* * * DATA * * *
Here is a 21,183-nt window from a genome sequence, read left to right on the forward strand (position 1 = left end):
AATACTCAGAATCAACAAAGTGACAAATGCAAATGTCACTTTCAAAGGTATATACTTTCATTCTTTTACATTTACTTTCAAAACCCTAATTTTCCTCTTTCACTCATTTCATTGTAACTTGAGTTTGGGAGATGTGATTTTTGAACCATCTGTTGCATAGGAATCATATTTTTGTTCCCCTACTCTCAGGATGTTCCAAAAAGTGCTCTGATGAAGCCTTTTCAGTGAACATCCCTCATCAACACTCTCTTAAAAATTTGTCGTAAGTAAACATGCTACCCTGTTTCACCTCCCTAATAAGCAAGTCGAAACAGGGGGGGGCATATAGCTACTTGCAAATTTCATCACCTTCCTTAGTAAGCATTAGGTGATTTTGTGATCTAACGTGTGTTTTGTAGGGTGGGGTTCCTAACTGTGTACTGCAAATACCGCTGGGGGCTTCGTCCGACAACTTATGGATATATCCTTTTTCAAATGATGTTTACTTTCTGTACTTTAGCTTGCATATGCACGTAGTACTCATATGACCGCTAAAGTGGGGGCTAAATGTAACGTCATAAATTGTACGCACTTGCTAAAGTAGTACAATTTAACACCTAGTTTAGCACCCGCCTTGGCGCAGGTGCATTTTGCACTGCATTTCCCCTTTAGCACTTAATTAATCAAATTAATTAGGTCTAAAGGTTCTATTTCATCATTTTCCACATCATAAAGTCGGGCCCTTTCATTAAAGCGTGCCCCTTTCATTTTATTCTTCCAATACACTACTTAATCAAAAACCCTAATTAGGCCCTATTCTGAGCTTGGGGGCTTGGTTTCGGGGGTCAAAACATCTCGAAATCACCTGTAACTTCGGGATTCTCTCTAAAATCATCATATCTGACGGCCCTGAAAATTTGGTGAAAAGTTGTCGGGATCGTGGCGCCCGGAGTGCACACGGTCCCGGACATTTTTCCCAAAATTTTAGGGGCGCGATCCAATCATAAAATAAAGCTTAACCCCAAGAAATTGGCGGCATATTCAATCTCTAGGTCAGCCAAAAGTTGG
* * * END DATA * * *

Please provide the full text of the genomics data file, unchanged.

Here is a 21,183-nt window from a genome sequence, read left to right on the forward strand (position 1 = left end):
AATACTCAGAATCAACAAAGTGACAAATGCAAATGTCACTTTCAAAGGTATATACTTTCATTCTTTTACATTTACTTTCAAAACCCTAATTTTCCTCTTTCACTCATTTCATTGTAACTTGAGTTTGGGAGATGTGATTTTTGAACCATCTGTTGCATAGGAATCATATTTTTGTTCCCCTACTCTCAGGATGTTCCAAAAAGTGCTCTGATGAAGCCTTTTCAGTGAACATCCCTCATCAACACTCTCTTAAAAATTTGTCGTAAGTAAACATGCTACCCTGTTTCACCTCCCTAATAAGCAAGTCGAAACAGGGGGGGGCATATAGCTACTTGCAAATTTCATCACCTTCCTTAGTAAGCATTAGGTGATTTTGTGATCTAACGTGTGTTTTGTAGGGTGGGGTTCCTAACTGTGTACTGCAAATACCGCTGGGGGCTTCGTCCGACAACTTATGGATATATCCTTTTTCAAATGATGTTTACTTTCTGTACTTTAGCTTGCATATGCACGTAGTACTCATATGACCGCTAAAGTGGGGGCTAAATGTAACGTCATAAATTGTACGCACTTGCTAAAGTAGTACAATTTAACACCTAGTTTAGCACCCGCCTTGGCGCAGGTGCATTTTGCACTGCATTTCCCCTTTAGCACTTAATTAATCAAATTAATTAGGTCTAAAGGTTCTATTTCATCATTTTCCACATCATAAAGTCGGGCCCTTTCATTAAAGCGTGCCCCTTTCATTTTATTCTTCCAATACACTACTTAATCAAAAACCCTAATTAGGCCCTATTCTGAGCTTGGGGGCTTGGTTTCGGGGGTCAAAACATCTCGAAATCACCTGTAACTTCGGGATTCTCTCTAAAATCATCATATCTGACGGCCCTGAAAATTTGGTGAAAAGTTGTCGGGATCGTGGCGCCCGGAGTGCACACGGTCCCGGACATTTTTCCCAAAATTTTAGGGGCGCGATCCAATCATAAAATAAAGCTTAACCCCAAGAAATTGGCGGCATATTCAATCTCTAGGTCAGCCAAAAGTTGG